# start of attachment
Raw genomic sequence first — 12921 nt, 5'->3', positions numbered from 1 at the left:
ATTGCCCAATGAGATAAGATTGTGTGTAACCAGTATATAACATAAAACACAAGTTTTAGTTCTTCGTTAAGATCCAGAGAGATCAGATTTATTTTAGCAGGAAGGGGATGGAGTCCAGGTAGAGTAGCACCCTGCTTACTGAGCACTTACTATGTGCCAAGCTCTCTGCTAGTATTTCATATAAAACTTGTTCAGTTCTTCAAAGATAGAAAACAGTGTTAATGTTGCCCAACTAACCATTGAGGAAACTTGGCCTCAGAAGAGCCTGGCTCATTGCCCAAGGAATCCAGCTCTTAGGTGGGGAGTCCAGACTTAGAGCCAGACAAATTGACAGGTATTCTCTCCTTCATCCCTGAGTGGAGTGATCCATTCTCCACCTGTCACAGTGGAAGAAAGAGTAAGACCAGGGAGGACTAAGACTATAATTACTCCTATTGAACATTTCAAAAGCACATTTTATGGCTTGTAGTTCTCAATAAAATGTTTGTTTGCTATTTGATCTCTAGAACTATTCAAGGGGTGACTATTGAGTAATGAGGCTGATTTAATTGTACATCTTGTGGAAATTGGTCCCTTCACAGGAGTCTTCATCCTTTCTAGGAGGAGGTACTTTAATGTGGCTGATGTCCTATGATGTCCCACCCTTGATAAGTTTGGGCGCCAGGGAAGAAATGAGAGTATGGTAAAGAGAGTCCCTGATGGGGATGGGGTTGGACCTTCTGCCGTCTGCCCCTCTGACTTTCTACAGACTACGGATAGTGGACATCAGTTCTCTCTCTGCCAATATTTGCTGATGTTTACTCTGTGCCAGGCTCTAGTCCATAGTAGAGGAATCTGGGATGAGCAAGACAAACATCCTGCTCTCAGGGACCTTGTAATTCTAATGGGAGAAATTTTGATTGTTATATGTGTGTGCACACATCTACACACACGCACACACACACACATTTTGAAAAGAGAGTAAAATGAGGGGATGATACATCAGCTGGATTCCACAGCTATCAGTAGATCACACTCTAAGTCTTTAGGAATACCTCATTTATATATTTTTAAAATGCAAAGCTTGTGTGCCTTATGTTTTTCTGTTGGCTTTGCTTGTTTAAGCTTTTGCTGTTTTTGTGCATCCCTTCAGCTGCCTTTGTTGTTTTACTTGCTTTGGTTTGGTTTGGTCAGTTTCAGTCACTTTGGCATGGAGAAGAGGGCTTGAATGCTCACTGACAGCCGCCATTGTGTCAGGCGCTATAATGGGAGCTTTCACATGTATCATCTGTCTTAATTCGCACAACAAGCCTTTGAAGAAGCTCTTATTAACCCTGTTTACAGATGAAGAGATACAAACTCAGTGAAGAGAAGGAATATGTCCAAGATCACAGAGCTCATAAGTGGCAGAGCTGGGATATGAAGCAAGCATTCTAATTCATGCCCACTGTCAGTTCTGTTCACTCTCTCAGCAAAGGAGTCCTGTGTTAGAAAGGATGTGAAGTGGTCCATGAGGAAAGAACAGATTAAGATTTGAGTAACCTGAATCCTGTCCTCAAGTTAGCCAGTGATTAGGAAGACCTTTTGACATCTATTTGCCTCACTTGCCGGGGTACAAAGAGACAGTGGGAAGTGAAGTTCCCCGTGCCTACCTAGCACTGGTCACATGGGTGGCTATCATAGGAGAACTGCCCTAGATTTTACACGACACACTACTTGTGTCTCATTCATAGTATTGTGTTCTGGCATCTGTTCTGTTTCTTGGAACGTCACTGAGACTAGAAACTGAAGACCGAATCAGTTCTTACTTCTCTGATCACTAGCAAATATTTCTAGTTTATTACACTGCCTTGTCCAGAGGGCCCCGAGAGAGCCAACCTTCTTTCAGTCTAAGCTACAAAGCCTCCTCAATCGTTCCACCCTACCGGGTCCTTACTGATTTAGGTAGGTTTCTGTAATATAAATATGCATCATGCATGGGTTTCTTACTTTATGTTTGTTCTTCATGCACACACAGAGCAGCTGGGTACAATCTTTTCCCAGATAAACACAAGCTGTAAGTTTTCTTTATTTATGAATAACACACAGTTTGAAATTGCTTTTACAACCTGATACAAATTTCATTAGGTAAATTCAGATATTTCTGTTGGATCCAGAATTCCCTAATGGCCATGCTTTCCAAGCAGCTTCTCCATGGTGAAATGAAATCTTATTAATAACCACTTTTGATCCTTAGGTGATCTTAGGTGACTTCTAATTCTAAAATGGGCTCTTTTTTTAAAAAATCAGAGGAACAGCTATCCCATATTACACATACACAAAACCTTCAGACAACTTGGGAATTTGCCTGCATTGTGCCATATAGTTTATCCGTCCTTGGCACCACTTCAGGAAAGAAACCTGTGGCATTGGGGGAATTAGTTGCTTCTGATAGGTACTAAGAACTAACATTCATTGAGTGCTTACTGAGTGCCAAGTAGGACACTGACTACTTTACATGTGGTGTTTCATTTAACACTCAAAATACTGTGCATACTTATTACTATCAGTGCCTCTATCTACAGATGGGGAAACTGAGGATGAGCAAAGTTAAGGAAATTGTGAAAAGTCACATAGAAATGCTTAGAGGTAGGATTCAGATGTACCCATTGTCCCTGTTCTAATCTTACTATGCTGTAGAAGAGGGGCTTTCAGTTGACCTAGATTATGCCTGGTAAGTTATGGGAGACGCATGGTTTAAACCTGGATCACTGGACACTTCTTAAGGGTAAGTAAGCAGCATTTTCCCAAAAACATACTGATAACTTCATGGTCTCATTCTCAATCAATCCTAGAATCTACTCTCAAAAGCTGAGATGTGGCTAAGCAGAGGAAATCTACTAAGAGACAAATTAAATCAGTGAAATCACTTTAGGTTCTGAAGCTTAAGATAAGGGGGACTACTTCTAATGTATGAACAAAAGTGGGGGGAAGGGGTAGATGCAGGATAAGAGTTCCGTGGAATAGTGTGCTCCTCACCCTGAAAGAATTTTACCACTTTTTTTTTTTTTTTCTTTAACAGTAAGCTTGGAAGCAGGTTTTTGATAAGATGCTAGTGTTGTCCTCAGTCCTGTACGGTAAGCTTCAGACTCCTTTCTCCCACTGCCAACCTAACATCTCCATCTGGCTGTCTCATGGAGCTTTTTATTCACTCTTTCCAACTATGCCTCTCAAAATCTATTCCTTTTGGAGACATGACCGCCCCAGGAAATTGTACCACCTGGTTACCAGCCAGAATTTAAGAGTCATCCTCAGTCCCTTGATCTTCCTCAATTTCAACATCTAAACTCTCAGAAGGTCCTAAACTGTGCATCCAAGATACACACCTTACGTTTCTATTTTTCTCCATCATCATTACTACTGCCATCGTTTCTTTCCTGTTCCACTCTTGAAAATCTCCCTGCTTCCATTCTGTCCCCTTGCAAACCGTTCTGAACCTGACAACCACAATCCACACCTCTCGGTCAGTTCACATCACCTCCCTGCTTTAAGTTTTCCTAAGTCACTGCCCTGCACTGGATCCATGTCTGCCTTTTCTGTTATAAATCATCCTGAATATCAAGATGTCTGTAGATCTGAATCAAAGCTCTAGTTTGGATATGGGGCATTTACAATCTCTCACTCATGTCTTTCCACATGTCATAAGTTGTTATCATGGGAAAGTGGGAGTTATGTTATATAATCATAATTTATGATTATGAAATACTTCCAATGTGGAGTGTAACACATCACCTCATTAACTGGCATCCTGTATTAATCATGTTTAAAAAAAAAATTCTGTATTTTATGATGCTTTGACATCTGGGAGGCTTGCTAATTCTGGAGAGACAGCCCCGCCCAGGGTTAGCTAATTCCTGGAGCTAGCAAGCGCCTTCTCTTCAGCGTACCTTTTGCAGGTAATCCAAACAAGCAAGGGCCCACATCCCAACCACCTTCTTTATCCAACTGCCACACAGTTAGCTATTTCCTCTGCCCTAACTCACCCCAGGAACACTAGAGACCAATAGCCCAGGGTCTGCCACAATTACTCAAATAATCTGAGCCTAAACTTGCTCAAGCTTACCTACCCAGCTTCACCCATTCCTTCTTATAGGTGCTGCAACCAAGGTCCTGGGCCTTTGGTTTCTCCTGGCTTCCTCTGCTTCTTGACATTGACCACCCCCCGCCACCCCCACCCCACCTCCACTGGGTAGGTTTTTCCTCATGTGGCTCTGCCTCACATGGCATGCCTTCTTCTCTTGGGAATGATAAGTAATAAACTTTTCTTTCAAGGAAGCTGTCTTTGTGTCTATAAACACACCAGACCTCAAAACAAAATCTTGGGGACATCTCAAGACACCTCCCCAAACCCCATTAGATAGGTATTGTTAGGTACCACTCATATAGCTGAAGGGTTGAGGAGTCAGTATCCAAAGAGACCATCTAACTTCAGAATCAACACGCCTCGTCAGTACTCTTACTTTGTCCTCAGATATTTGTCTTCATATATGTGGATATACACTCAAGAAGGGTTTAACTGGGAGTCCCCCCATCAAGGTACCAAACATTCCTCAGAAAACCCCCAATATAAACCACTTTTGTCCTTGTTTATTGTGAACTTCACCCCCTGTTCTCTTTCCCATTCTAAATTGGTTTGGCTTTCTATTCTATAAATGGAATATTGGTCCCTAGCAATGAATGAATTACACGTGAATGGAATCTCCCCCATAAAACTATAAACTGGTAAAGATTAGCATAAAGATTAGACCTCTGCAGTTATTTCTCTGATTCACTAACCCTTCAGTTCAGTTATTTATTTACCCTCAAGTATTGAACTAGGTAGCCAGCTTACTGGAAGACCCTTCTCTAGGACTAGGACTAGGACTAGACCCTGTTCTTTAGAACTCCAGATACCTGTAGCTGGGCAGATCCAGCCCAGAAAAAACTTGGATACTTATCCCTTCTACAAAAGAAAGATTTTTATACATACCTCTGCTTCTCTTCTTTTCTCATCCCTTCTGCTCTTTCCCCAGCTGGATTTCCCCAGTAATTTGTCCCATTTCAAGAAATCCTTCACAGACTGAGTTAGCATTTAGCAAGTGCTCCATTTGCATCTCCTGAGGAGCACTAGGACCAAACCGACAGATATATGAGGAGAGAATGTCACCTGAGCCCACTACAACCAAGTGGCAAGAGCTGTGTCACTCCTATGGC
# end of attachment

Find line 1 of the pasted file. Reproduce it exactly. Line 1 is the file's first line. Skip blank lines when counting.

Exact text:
Raw genomic sequence first — 12921 nt, 5'->3', positions numbered from 1 at the left: